compositions in a graphical manner by exploiting UML activity diagrams.
For further information:
|ASSAM Web Service Annotator
||Andreas Heß, University College Dublin
The ASSAM (Automated Semantic Service Annotation with
Machine learning) WSDL Annotator is an application that assists the
user in annotating web services. Annotations can be exported in
OWL-S. WSDL files can be annotated with an OWL ontology with a
point-and-click-interface, but the key feature of ASSAM is machine
learning assisted annotation: After a training phase, ASSAM can make
recommendations on how to annotate datatypes in the WSDL. ASSAM is
still under development and should be seen as a "technology preview",
not an industrial-strength application.
Download and detailed instructions on http://moguntia.ucd.ie/projects/annotator/download.
|The DAML-S Matcher from TUB
||Michael C. Jaeger, Technische Universitaet Berlin
The matcher demonstrates another algorithm that outputs
different degrees of matching for individual elements of DAML-S
descriptions. In detail, the algorithm considers elements of the
service profile. With ranking a criterion is available to select a
service among a large set of results. Consider the result of flat
matchmaking that consists of a set of matching and another set of
non-matching services. If an autonomous system must still choose one
of the set of matching services. An ordered list of services provides
a decision support to autonomously choose the best servicepossible.
The implementation is provided as a Java tool with a Swing-based GUI,
that allows to select different DAML-S descriptions and compare the
|Semantic Web Service Composer
||Rama Akkiraju, IBM Research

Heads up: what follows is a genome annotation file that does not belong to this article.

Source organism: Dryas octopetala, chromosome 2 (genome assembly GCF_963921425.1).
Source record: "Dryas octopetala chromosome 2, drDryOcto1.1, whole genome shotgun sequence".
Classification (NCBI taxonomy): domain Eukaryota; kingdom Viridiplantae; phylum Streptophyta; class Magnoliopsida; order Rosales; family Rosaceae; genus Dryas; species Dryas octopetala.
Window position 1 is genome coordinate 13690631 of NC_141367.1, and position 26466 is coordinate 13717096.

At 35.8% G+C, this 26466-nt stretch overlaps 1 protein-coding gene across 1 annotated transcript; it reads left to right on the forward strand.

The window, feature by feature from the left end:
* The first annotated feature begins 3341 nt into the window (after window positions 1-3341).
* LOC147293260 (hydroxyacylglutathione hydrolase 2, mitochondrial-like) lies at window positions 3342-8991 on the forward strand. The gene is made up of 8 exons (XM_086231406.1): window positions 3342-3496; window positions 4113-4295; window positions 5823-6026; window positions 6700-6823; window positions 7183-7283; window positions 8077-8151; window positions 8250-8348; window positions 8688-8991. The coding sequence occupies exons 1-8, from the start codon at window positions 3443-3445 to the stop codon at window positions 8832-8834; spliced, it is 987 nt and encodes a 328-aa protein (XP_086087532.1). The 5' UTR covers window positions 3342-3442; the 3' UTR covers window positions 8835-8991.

As the set of available Web Services expands, it becomes increasingly
important to have automated tools to help identify services that match
a requester's requirements. Finding suitable Web Services depends on
the facilities available for service providers to describe the
capabilities of their services and on the facilities available for
service requesters to describe their requirements in an unambiguous
and machine-interpretable form. Semantic markup languages such as RDF,
DAML+OIL and OWL provide the basis for the semantic web. Web service
specific languages, such as DAML-S and OWL-S, lay the foundation for
Semantic Web Services, automatic service discovery, and service
composition. Building on these foundations, we have developed a
semantic matching and composition engine that can help service
requesters find and compose suitable Web Services. In our technology,
if a single service can not be found to meet the given requirements,
the engine will use AI planning algorithms to attempt to find a
composition of services to meet the requirements. In this demo, we
showcase our semantic Web service matching and composition engine."
Download Details: Our composer is packaged with IBM's Emerging
Technologies Toolkit: http://alphaworks.ibm.com/tech/ettk.
An on-line demo of the system is available at: http://dwdemos.dfw.ibm.com/wstk/common/wstkdoc/README.htm.
||Katia Sycara, CMU
The Matchmaker is also a web service that helps make connections between service requesters and service providers. The Matchmaker serves as a "yellow pages" of service capabilities. The Matchmaker allows users and/or software agents to find each other by providing a mechanism for registering service capabilities. Registration information is stored as advertisements. When the Matchmaker agent receives a query from a user or another software agent, it searches its dynamic database of advertisements for agents that can fulfill the incoming request. Thus, the Matchmaker also serves as a liaison between a service requester and a service provider.